Suprenant emphasized that “this teaching should not be understood as a point of conflict with Protestants so much as a further basis for recognizing them as our brothers and sisters in Christ.”
“Of all the people I've interviewed, the No. 1 barrier that slows them down is Mary,” Grodi said. Grodi has worked with nearly 1,000 Protestant ministers and has interviewed more than 400 on his television program. “The No. 1 issue that draws them is authority. Once many of them accept the issue of authority, it gets them over the speed bump of Mary.”
Still, issues with Mary often remain.
“It always lingers,” Grodi said. “The immediate underlying issue is not the doctrine of the Immaculate Conception or her Assumption, but the fact that she creeps into one's prayer life. When converts are used to praying only to God, Mary remains a barrier because of their misunderstanding on the communion of saints.”
Kenneth Howell, a Presbyterian convert to Catholicism, agreed.
“Mary played little or no role for me with my Calvinist background,” said Howell, who serves as director of the Newman Institute of Catholic Thought at the University of Illinois, Champaign-Urbana. “Yet the more I came to understand the biblical foundations for Catholic doctrines, the more I became open to seeing her as a vital part of my spiritual life.”
After his conversion, in June 1996, Howell remembered that becoming Catholic meant having a close relationship with the Mother of God.
“I said, ‘Lord, help me to love your mother the way that you do,’” Howell said.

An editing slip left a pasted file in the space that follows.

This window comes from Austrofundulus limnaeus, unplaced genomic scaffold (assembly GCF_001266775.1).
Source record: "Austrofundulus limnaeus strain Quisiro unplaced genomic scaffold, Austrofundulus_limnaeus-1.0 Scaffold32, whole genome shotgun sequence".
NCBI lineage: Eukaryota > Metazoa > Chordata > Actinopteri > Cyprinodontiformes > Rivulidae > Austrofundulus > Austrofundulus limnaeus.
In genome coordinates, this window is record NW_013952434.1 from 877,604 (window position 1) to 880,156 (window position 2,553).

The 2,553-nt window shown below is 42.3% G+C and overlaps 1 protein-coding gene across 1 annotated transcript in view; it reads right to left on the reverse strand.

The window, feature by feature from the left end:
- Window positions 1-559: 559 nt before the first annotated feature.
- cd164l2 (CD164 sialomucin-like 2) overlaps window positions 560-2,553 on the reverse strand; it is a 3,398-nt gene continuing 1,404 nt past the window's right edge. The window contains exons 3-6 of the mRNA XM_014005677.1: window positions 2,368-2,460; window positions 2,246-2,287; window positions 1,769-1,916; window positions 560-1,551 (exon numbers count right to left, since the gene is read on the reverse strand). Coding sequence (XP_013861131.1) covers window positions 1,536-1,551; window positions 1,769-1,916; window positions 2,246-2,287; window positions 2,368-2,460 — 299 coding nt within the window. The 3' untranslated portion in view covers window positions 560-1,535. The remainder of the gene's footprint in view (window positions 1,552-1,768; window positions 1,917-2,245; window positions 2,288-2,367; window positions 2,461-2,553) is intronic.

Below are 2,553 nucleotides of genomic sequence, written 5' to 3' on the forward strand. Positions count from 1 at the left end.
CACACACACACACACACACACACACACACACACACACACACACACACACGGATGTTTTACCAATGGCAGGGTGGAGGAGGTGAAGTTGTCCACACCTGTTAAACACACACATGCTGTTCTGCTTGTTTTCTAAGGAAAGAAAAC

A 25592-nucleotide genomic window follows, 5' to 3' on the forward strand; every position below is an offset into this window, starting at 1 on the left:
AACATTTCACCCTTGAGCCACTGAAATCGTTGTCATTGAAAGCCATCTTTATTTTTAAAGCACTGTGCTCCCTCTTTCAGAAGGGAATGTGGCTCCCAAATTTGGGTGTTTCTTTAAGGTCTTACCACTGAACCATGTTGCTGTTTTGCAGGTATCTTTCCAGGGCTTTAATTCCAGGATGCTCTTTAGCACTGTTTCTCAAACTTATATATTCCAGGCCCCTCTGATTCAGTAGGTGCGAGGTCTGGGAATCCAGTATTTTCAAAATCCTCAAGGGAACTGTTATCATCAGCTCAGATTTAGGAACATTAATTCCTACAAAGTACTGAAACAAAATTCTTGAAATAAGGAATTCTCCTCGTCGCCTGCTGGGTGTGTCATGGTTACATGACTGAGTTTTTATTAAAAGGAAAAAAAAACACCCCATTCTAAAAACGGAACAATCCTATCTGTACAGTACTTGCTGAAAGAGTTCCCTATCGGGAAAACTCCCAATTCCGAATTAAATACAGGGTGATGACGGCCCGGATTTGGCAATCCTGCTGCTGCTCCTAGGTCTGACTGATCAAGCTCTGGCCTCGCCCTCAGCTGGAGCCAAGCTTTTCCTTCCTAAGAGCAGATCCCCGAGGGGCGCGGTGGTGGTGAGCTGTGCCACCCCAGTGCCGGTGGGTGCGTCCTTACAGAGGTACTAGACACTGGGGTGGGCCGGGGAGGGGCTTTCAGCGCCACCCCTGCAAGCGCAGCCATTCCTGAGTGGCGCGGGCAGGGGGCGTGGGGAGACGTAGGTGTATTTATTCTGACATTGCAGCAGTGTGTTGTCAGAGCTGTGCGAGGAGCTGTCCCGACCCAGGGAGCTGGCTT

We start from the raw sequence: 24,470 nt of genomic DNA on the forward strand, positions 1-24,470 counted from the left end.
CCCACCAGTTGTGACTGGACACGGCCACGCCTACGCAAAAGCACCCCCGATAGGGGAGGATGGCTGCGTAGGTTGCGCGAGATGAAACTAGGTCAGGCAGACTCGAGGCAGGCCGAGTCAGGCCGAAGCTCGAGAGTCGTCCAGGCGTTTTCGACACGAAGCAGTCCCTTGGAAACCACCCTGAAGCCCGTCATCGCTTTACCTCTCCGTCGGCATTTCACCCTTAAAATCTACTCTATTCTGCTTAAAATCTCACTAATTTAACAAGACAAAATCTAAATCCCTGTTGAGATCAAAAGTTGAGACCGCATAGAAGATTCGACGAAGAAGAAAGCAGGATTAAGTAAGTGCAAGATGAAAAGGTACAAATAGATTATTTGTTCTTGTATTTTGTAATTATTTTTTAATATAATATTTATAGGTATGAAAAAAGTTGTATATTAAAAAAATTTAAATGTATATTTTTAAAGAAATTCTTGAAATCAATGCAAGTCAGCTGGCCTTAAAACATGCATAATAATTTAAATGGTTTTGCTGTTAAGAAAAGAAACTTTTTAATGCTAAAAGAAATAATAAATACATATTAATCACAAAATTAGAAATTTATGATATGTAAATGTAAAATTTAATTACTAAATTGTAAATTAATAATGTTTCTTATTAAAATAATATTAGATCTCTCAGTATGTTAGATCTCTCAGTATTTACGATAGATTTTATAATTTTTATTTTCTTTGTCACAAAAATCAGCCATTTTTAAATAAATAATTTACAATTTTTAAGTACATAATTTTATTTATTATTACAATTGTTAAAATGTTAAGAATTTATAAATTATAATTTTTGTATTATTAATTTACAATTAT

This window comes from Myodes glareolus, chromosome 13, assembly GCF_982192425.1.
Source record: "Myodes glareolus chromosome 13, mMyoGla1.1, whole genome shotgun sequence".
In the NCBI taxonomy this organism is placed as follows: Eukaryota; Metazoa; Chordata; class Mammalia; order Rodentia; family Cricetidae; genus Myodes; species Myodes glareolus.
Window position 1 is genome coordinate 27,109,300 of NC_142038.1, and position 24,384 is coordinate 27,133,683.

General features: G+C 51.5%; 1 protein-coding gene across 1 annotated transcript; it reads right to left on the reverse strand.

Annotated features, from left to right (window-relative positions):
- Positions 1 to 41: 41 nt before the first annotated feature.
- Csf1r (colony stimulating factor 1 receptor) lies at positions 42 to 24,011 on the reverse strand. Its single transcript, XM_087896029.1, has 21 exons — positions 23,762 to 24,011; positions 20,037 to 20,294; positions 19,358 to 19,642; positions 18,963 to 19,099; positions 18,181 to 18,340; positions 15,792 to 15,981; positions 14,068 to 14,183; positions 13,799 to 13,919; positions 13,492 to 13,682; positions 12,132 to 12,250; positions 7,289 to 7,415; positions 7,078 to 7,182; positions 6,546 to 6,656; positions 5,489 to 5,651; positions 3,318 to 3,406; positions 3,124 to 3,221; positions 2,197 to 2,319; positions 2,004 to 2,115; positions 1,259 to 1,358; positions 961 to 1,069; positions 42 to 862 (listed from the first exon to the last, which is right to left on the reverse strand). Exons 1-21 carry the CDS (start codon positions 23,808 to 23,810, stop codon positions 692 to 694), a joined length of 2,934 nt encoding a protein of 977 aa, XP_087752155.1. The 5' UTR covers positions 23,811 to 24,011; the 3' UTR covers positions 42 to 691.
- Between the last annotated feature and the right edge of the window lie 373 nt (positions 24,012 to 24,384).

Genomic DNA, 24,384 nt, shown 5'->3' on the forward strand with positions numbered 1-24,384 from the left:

Over the next several months, Howell's prayer life became more Marian.
“I felt the need for the inter-cession of the saints, but wasn't sure how to do that. As I began to pray more and include Mary in my prayers, I noticed that my love for Christ was growing,” Howell said. “We go to Jesus the way that he came to us — through Mary.”
He also recalled the first time he prayed the rosary.
“I told God, ‘If I'm doing something wrong here, please forgive me,’” Howell said. “I had all the natural Protestant fears of honoring Mary too much.”
Mary also often plays a role in bringing lost Catholics back home.
Catholic attorney Larry Behr flirted with agnosticism, Buddhism and atheism during his college years. After returning to Christ at the age of 21, he rediscovered Mary through a confrontation with a sinful man in a bar.
“The man told me that his best friend was Mary,” Behr said. “I was struck by the fact that Mary had been caring for him despite his sinfulness.”
Behr immediately set out to read more about Mary.